7. T0nyGT

    T0nyGT Lead commenter

    This is the most boomer thread I've read in a while
     
    TeacherMan19 likes this.
  8. Mainwaring

    Mainwaring Lead commenter

    TeacherMan19 excoriates the venerable Perce for generalising and immediately falls down the same person hole. It is true that many geriatrics voted for Brexit, but by no means all. Those of us such as Perce and I, who have lived out of the UK for more than fifteen years, were not even eligible to vote in the referendum. I am vastly more ancient than Perce and every time I see that ubiquitous image of the codger with his ‘We want our country back’ placard I long to slap those whiskery old chops.

    It’s quite true that the older generation is responsible for the mess. But which older generation and which mess? My granddad (wounded in WW1) used to spit fire when he remembered Lloyd George’s ‘homes for heroes’ promise. And what price Falstaff’s delicious ‘They hate us youth’?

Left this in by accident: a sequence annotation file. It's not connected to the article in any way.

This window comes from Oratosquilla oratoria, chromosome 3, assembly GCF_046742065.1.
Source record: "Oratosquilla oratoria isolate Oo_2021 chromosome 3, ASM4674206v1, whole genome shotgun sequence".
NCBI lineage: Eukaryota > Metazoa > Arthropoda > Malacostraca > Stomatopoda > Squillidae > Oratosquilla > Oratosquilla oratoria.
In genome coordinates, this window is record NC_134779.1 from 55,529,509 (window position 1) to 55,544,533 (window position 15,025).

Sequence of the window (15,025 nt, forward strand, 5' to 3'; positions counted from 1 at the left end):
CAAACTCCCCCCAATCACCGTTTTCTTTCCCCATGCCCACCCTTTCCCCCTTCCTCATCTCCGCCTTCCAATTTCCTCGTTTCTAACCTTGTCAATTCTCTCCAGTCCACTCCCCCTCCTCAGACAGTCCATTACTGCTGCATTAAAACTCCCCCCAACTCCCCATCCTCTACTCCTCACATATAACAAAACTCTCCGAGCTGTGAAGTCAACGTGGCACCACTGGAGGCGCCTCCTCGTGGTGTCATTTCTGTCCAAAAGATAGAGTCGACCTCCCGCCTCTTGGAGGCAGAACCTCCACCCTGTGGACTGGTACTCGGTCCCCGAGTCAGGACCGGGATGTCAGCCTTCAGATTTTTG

After spending the past fifteen years doing other things than teaching I wouldn’t presume to comment on the general quality of UK teachers, but one of the things I have noticed since I joined the TES in 1998 is a steady decline in the quality of the English used by many posters. Language is arguably our most important teaching tool and if we have an imperfect command of it our students’ learning must suffer.
     
  9. Penny10p

    Penny10p Occasional commenter

    I have noticed an increase in teachers with tattoos.
     
    towncryer likes this.
  10. motorhomer

    motorhomer New commenter

    Was this because of a BSO inspection? The same thing is happening at my school.